We really wanted to visit Biserica Neagră (“The Black Church”), a celebrated Gothic site – the building dates from 1477, when it replaced an older church (demolished around 1385). Its acquired the name after being blackened by smoke from the 1689 great fire. This Church is an amazing mix of architecture, history and religion.
We were lost in the greatness of this church. The inside was very well preserved and had paintings from the 15th century illustrates different action that took place in the church or in the name of the church. Its altar originally featured a single column, but its role in supporting the entire central structure — on the model of German cathedrals built by Hans Stettheimer (a view expressed by researchers such as Ernst Kühlbrandt and Antal Hekler) is under dispute. The naves took longer to complete, and construction was interrupted for various intervals: in 1423, Pope Martin V issued an indulgence for people involved in construction, as a means to reactivate the site; in 1474, a document issued by Sixtus IV acknowledged that work was still lagging. We promised ourselves that we will come again and visit the church because every time there is something new to discover in its beauty.
We then head along back to Republicii Street and went to Mount Tampa, we wanted badly to take the cable car and go up to the hill of the mount, right where it has written Brasov. It takes around 5 minute by cable car to actually be on top of the mount. Plus there is a cafe/restaurant at the top of the mountain which still has the communist look from 26 years ago.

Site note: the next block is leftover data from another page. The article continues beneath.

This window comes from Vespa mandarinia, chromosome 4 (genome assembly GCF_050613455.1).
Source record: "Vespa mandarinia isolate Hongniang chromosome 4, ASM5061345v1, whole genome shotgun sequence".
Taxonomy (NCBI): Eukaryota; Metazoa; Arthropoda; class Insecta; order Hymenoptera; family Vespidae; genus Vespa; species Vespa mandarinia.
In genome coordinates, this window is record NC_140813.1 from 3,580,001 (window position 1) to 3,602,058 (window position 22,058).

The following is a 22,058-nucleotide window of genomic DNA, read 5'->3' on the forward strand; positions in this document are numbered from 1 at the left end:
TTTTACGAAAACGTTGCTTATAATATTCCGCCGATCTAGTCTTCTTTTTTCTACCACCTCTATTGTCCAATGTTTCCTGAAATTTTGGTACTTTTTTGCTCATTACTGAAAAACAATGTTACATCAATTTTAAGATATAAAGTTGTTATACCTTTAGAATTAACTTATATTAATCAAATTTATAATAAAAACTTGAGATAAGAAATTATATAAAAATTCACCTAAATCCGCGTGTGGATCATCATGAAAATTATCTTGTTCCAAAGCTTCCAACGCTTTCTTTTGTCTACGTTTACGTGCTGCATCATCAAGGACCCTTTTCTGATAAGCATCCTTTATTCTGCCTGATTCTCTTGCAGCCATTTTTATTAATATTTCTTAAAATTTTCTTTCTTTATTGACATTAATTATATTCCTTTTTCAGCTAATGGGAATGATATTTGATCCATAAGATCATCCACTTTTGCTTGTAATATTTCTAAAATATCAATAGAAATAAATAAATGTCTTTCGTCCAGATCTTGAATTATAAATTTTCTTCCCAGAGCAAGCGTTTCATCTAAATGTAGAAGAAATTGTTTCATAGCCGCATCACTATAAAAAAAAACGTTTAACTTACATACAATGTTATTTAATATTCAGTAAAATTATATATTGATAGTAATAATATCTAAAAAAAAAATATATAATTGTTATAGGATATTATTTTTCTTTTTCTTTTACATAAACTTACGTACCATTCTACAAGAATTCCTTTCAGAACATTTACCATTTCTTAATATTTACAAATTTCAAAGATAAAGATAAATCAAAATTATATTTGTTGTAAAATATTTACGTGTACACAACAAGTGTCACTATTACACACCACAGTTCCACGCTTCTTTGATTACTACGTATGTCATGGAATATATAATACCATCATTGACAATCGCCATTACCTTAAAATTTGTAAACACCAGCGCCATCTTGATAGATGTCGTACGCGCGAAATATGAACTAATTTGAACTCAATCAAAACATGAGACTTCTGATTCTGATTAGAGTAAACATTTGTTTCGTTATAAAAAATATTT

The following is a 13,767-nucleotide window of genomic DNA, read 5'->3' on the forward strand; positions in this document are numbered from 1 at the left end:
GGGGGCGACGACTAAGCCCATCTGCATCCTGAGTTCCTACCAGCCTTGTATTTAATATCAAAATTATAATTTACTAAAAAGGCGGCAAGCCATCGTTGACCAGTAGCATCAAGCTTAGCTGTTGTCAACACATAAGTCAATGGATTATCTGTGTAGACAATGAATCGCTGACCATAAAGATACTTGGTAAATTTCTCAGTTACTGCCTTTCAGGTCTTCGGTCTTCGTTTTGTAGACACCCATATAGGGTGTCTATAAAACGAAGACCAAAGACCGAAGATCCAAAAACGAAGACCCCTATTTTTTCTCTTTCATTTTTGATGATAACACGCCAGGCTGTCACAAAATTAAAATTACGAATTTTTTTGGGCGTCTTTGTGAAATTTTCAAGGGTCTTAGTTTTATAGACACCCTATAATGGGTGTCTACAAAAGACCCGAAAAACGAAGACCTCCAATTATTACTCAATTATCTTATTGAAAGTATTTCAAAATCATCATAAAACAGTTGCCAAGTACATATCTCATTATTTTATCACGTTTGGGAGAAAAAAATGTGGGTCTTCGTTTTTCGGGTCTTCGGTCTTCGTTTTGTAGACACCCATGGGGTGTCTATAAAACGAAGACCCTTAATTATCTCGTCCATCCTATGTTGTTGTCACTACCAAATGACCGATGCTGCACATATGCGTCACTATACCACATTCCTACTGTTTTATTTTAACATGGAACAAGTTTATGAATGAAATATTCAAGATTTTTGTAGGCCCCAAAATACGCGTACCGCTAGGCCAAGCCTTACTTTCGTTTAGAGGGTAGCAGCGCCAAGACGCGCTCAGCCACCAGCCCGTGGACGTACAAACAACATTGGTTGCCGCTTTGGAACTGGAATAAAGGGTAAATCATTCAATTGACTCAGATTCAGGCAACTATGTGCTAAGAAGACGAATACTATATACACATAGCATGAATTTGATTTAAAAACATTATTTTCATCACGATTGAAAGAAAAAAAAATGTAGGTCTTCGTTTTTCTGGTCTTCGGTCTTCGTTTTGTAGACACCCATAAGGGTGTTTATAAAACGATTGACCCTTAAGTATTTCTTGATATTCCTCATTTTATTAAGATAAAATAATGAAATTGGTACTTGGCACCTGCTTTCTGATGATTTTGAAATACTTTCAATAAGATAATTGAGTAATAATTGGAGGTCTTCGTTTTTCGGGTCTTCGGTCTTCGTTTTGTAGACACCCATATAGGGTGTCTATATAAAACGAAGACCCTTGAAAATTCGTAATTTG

From there you can actually see the entire fortification. The walls of the fortress are showing the exact place on where was the fortress buit. It’s a magic place and it will promise you amazing views of Brasov. This is” must go” place.
After this amazing view, we took the cable cabin back and went on a walk along the walls of the Brasov Fortress. With the fresh air and the historical theme of this town, it can be considered also a romantic place to go. This place caught our attention for next few years.
We also visited:
- The First Romanian School, a museum with the first Romanian printing press among many other firsts.
- The Rope Street, the narrowest street in Romania.
- Șchei, the historically Bulgarian but then Romanian neighborhood outside of the old walled city.
- Catherine’s Gate, the only original city gate to have survived from medieval times.
- Şchei Gate, next to Catherine’s Gate, built in 1827.
- The Orthodox church of the Dormition of the Theotokos, built in 1896.
- Muzeul Prima Carte Românească, a museum exhibiting the first book printed in the Romanian language.
- Tâmpa, a small mountain in the middle of the city (900m above sea level), a sightseeing spot near the old city center.
- The “Brașov Citadel Fortress” – Cetățuia Brașovului
- The nearby Bran Castle, attracting many fans of Dracula and often (but incorrectly) said to have been the home of Vlad the Impaler.
- Poiana Brașov, mainly a ski resort but also a sightseeing spot.
- Râșnov Fortress, above the nearby town of Râșnov, is a restored peasant fortress
- Prejmer Fortress, in the nearby commune of Prejmer
So if you are in a look for adventure, historical places and fresh air, Brasov promises to fulfill all your wishes. Even if it’s summer or winter, you will be amazed with the good food, great view and the architecture of the old city. Of course, do not forget your camera and your energy!